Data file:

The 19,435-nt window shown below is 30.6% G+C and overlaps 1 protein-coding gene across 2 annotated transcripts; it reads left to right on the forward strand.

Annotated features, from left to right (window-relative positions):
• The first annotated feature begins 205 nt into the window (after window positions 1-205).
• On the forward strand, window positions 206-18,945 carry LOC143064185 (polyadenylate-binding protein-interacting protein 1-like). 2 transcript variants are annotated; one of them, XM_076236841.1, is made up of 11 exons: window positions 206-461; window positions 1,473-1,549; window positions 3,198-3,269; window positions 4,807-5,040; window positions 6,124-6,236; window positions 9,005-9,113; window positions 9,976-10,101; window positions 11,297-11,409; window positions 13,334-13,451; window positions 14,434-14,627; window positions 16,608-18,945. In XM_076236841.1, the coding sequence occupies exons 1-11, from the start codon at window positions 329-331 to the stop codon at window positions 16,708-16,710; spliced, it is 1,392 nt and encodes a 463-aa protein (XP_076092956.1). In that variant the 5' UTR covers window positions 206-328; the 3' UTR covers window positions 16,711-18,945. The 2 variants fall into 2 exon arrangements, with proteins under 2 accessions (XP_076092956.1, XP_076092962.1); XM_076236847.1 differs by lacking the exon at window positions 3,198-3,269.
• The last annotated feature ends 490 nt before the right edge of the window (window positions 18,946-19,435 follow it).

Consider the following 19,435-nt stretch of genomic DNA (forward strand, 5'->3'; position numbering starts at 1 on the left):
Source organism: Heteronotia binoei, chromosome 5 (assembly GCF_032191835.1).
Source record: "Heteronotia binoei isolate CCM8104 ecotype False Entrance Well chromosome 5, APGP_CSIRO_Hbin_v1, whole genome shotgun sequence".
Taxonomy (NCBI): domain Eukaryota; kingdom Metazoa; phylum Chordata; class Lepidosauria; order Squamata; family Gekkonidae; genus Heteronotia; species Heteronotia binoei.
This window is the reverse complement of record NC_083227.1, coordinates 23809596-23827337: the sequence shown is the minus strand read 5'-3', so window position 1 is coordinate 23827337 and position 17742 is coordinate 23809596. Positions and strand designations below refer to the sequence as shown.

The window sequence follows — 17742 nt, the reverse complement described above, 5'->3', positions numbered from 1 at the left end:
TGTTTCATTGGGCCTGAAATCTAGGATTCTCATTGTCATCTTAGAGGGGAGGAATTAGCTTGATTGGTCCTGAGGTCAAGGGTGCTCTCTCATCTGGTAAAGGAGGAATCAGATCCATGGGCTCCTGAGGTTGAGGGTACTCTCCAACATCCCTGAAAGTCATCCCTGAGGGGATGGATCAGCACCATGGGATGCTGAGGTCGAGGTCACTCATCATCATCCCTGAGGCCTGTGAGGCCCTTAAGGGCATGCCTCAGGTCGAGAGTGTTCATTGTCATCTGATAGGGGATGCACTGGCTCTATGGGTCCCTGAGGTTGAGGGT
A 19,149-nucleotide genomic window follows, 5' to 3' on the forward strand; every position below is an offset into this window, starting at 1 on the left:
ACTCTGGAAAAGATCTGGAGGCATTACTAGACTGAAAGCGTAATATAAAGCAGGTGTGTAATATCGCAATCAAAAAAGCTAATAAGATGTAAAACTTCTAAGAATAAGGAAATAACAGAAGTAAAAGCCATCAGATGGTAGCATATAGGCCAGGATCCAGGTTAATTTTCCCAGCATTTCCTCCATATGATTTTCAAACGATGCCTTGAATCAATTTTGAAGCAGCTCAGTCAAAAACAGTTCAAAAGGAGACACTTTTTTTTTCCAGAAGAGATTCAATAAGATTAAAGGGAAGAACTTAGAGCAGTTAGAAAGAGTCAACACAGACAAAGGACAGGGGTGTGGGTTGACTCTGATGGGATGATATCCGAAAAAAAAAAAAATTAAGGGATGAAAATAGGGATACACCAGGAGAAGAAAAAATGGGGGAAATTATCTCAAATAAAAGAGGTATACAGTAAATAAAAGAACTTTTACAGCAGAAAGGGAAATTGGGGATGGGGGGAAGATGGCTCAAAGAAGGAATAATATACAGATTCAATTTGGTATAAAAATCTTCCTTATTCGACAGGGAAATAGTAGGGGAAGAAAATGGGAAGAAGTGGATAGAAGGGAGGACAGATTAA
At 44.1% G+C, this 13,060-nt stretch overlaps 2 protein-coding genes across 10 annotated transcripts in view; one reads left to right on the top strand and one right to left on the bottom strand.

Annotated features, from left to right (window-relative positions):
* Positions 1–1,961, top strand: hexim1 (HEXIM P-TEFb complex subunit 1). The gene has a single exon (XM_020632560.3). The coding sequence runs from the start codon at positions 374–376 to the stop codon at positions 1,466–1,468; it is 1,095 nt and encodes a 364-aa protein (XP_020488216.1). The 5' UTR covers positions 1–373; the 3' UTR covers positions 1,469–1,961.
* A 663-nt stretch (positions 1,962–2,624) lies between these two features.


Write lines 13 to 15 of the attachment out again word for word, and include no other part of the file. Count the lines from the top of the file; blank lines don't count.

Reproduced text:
A 19,149-nucleotide genomic window follows, 5' to 3' on the forward strand; every position below is an offset into this window, starting at 1 on the left:
ACTCTGGAAAAGATCTGGAGGCATTACTAGACTGAAAGCGTAATATAAAGCAGGTGTGTAATATCGCAATCAAAAAAGCTAATAAGATGTAAAACTTCTAAGAATAAGGAAATAACAGAAGTAAAAGCCATCAGATGGTAGCATATAGGCCAGGATCCAGGTTAATTTTCCCAGCATTTCCTCCATATGATTTTCAAACGATGCCTTGAATCAATTTTGAAGCAGCTCAGTCAAAAACAGTTCAAAAGGAGACACTTTTTTTTTCCAGAAGAGATTCAATAAGATTAAAGGGAAGAACTTAGAGCAGTTAGAAAGAGTCAACACAGACAAAGGACAGGGGTGTGGGTTGACTCTGATGGGATGATATCCGAAAAAAAAAAAAATTAAGGGATGAAAATAGGGATACACCAGGAGAAGAAAAAATGGGGGAAATTATCTCAAATAAAAGAGGTATACAGTAAATAAAAGAACTTTTACAGCAGAAAGGGAAATTGGGGATGGGGGGAAGATGGCTCAAAGAAGGAATAATATACAGATTCAATTTGGTATAAAAATCTTCCTTATTCGACAGGGAAATAGTAGGGGAAGAAAATGGGAAGAAGTGGATAGAAGGGAGGACAGATTAA
At 44.1% G+C, this 13,060-nt stretch overlaps 2 protein-coding genes across 10 annotated transcripts in view; one reads left to right on the top strand and one right to left on the bottom strand.